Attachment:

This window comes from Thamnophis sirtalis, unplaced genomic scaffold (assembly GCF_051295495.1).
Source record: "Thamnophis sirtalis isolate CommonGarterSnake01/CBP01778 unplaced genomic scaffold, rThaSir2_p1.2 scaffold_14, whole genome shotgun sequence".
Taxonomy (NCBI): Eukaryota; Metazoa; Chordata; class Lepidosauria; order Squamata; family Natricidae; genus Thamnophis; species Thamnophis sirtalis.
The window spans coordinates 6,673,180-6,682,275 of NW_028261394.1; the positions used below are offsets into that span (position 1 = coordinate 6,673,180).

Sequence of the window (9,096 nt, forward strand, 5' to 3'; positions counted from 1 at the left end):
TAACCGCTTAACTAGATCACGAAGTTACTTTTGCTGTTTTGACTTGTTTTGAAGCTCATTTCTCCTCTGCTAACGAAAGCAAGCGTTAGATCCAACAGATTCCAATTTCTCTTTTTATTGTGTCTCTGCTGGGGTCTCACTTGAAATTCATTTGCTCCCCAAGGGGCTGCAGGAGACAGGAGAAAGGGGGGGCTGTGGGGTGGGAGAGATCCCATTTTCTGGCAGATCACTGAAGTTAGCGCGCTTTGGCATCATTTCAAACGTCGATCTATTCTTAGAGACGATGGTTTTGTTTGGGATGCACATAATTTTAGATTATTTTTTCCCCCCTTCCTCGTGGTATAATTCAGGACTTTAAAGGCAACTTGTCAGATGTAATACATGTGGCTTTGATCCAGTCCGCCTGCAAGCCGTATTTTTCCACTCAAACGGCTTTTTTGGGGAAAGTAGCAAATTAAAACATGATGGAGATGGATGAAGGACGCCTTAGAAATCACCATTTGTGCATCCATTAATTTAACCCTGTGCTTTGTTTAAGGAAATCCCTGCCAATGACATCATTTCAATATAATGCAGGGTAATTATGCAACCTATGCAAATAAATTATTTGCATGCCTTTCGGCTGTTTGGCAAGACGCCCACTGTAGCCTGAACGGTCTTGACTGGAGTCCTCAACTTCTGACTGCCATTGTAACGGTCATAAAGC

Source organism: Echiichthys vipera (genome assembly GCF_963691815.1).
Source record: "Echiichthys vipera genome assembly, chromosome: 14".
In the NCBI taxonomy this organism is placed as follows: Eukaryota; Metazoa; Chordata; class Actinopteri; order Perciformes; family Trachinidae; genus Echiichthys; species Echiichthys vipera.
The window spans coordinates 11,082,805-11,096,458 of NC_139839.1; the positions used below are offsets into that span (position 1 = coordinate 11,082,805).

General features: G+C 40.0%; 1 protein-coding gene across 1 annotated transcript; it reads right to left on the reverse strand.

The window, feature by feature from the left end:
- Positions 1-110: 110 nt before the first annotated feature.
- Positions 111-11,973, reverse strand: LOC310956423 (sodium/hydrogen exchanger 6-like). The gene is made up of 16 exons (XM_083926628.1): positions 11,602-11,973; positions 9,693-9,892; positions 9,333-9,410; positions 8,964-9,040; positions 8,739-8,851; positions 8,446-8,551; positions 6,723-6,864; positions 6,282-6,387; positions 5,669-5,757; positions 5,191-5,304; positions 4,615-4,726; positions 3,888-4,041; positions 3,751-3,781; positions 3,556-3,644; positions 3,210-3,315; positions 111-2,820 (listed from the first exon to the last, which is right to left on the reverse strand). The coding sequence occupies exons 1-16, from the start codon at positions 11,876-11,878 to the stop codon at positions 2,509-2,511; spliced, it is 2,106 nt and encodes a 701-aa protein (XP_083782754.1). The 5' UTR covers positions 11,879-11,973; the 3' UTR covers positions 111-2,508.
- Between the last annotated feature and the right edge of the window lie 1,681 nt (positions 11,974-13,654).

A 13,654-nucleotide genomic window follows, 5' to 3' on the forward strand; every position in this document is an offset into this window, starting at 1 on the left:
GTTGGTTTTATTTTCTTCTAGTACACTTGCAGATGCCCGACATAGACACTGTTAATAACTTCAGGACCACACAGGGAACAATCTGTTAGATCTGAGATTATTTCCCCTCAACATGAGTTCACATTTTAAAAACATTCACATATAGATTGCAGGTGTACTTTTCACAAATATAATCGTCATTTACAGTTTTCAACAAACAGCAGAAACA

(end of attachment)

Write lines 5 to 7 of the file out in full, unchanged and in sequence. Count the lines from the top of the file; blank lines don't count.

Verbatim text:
Sequence of the window (9,096 nt, forward strand, 5' to 3'; positions counted from 1 at the left end):
TAACCGCTTAACTAGATCACGAAGTTACTTTTGCTGTTTTGACTTGTTTTGAAGCTCATTTCTCCTCTGCTAACGAAAGCAAGCGTTAGATCCAACAGATTCCAATTTCTCTTTTTATTGTGTCTCTGCTGGGGTCTCACTTGAAATTCATTTGCTCCCCAAGGGGCTGCAGGAGACAGGAGAAAGGGGGGGCTGTGGGGTGGGAGAGATCCCATTTTCTGGCAGATCACTGAAGTTAGCGCGCTTTGGCATCATTTCAAACGTCGATCTATTCTTAGAGACGATGGTTTTGTTTGGGATGCACATAATTTTAGATTATTTTTTCCCCCCTTCCTCGTGGTATAATTCAGGACTTTAAAGGCAACTTGTCAGATGTAATACATGTGGCTTTGATCCAGTCCGCCTGCAAGCCGTATTTTTCCACTCAAACGGCTTTTTTGGGGAAAGTAGCAAATTAAAACATGATGGAGATGGATGAAGGACGCCTTAGAAATCACCATTTGTGCATCCATTAATTTAACCCTGTGCTTTGTTTAAGGAAATCCCTGCCAATGACATCATTTCAATATAATGCAGGGTAATTATGCAACCTATGCAAATAAATTATTTGCATGCCTTTCGGCTGTTTGGCAAGACGCCCACTGTAGCCTGAACGGTCTTGACTGGAGTCCTCAACTTCTGACTGCCATTGTAACGGTCATAAAGC

Source organism: Echiichthys vipera (genome assembly GCF_963691815.1).